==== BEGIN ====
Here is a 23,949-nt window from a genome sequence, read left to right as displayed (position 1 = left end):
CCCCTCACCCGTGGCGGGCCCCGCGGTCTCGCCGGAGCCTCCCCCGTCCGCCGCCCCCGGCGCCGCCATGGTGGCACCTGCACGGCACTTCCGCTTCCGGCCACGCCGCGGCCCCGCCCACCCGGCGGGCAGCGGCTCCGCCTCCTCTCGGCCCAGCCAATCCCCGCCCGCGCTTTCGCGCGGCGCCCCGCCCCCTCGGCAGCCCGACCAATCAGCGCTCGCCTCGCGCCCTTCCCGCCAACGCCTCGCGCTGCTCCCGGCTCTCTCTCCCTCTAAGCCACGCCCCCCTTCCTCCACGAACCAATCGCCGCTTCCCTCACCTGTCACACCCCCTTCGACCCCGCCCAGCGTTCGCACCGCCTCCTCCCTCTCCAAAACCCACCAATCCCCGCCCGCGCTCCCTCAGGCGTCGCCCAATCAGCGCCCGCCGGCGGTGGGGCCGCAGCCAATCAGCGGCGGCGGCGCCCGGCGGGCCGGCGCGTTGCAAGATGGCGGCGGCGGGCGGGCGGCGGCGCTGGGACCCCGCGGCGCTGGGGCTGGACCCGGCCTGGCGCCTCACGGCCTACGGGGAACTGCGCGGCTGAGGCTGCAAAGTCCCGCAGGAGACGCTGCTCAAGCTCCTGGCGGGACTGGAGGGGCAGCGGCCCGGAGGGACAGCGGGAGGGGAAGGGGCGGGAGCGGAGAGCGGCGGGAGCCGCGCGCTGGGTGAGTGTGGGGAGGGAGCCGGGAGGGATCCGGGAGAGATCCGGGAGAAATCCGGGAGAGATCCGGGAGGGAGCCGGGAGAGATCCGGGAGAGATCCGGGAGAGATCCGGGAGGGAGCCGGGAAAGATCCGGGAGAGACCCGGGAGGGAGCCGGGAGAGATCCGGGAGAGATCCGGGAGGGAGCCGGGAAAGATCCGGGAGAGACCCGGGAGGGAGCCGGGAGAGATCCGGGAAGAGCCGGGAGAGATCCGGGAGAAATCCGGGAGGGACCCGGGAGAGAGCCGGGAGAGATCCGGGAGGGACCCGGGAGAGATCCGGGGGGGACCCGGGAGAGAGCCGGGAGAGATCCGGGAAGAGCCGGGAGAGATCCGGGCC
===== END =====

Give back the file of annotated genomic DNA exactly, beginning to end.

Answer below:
Here is a 23,949-nt window from a genome sequence, read left to right as displayed (position 1 = left end):
CCCCTCACCCGTGGCGGGCCCCGCGGTCTCGCCGGAGCCTCCCCCGTCCGCCGCCCCCGGCGCCGCCATGGTGGCACCTGCACGGCACTTCCGCTTCCGGCCACGCCGCGGCCCCGCCCACCCGGCGGGCAGCGGCTCCGCCTCCTCTCGGCCCAGCCAATCCCCGCCCGCGCTTTCGCGCGGCGCCCCGCCCCCTCGGCAGCCCGACCAATCAGCGCTCGCCTCGCGCCCTTCCCGCCAACGCCTCGCGCTGCTCCCGGCTCTCTCTCCCTCTAAGCCACGCCCCCCTTCCTCCACGAACCAATCGCCGCTTCCCTCACCTGTCACACCCCCTTCGACCCCGCCCAGCGTTCGCACCGCCTCCTCCCTCTCCAAAACCCACCAATCCCCGCCCGCGCTCCCTCAGGCGTCGCCCAATCAGCGCCCGCCGGCGGTGGGGCCGCAGCCAATCAGCGGCGGCGGCGCCCGGCGGGCCGGCGCGTTGCAAGATGGCGGCGGCGGGCGGGCGGCGGCGCTGGGACCCCGCGGCGCTGGGGCTGGACCCGGCCTGGCGCCTCACGGCCTACGGGGAACTGCGCGGCTGAGGCTGCAAAGTCCCGCAGGAGACGCTGCTCAAGCTCCTGGCGGGACTGGAGGGGCAGCGGCCCGGAGGGACAGCGGGAGGGGAAGGGGCGGGAGCGGAGAGCGGCGGGAGCCGCGCGCTGGGTGAGTGTGGGGAGGGAGCCGGGAGGGATCCGGGAGAGATCCGGGAGAAATCCGGGAGAGATCCGGGAGGGAGCCGGGAGAGATCCGGGAGAGATCCGGGAGAGATCCGGGAGGGAGCCGGGAAAGATCCGGGAGAGACCCGGGAGGGAGCCGGGAGAGATCCGGGAGAGATCCGGGAGGGAGCCGGGAAAGATCCGGGAGAGACCCGGGAGGGAGCCGGGAGAGATCCGGGAAGAGCCGGGAGAGATCCGGGAGAAATCCGGGAGGGACCCGGGAGAGAGCCGGGAGAGATCCGGGAGGGACCCGGGAGAGATCCGGGGGGGACCCGGGAGAGAGCCGGGAGAGATCCGGGAAGAGCCGGGAGAGATCCGGGCC